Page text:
A Chinese user of the Samsung Galaxy Note 7 said Tuesday his device exploded while charging, raising fears of fresh battery issues hitting the South Korean company's phones after a massive recall.
The news comes after Samsung was forced to recall 2.5 million Galaxy Note 7 handsets shipped to the US, South Korea and other markets, following complaints that faulty batteries caused the phones to explode while charging.
Samsung currently sources batteries from a number of companies. The electronics giant has not named the maker behind the faulty battery but uses a different supplier for the Chinese market, where sales were not suspended.
Earlier this month, the company investigated two claims that Galaxy Note 7 phones bought online in China had exploded, but found that the problem was caused by an external heat source, Bloomberg News reported.
In the latest incident on Sunday morning, a Chinese customer who goes by the name Hui complained that his Galaxy Note 7 "phablet" - purchased on Saturday - exploded and scorched his Macbook nearby.
Footage provided to AFP by Hui shows the phone, attached to a USB charger, melting as smoke wafts off of it.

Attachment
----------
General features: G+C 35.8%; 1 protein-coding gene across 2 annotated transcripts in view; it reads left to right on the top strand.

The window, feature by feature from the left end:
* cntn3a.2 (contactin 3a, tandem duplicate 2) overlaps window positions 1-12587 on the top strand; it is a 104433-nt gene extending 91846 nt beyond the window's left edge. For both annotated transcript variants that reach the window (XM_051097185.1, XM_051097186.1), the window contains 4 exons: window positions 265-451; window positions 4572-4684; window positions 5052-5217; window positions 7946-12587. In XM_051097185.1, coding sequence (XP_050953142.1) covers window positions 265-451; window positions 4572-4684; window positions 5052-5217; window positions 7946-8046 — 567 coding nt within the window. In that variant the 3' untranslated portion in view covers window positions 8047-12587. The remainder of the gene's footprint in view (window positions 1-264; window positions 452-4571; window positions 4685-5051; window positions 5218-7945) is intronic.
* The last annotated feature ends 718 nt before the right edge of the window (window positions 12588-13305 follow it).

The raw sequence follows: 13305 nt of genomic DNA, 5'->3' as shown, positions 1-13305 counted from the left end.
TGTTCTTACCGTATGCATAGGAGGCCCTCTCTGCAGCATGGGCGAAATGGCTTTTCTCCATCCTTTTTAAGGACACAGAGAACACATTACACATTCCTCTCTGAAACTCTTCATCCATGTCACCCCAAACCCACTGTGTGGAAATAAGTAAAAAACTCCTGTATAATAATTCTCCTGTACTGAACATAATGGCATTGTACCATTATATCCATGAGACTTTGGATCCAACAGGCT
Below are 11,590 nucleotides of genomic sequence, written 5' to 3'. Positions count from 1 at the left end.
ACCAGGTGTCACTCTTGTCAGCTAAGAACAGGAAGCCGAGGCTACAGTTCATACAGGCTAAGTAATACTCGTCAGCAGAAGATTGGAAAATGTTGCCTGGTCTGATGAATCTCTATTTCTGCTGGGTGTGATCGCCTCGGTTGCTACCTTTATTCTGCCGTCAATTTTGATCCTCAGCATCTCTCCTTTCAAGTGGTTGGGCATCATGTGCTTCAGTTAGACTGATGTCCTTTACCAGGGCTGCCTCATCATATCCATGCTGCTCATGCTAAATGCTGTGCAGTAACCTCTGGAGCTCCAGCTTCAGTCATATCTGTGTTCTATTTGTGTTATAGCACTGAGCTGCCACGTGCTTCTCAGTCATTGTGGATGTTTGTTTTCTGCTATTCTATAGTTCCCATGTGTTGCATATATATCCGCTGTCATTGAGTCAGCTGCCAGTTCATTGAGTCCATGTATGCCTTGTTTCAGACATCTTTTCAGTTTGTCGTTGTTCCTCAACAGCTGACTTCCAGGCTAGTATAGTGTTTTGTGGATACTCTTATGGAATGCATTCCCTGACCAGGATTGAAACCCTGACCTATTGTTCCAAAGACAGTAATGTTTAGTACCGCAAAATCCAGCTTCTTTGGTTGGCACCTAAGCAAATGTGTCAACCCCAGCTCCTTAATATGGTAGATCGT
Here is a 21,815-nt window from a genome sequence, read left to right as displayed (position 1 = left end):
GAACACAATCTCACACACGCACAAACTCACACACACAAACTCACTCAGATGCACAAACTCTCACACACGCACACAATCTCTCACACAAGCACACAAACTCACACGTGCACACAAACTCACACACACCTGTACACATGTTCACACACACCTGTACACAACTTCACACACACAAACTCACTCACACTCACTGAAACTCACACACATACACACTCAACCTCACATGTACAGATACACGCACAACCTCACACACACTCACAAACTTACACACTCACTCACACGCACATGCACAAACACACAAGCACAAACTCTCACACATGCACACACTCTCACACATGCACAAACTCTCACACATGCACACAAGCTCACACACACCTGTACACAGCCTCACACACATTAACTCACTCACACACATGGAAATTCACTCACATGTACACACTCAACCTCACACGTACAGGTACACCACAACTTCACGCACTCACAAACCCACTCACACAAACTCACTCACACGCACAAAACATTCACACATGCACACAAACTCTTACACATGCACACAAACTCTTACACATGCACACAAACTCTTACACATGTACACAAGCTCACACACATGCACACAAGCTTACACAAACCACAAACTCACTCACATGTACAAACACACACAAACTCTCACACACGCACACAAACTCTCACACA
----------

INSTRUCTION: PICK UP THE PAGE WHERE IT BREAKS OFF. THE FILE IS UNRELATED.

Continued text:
Samsung representatives offered to refund Hui's money and compensate him for the ruined laptop if he turns in the phone, he said, but he has refused to hand it over because he wants the company "to make a statement about the issue".
A Samsung statement said it was "in contact with the customer and will conduct a thorough examination of the device in question once we receive it".
The Galaxy Note 7 was meant to kick start growth this year as Samsung struggles to boost sales, squeezed by Apple in the high-end sector and Chinese rivals in the low-end market.
With images of charred phones flooding social media, the unprecedented recall has been a humiliation for Samsung and could cost the firm $3 billion (roughly Rs. 19,939 crores) in the long run, analysts say.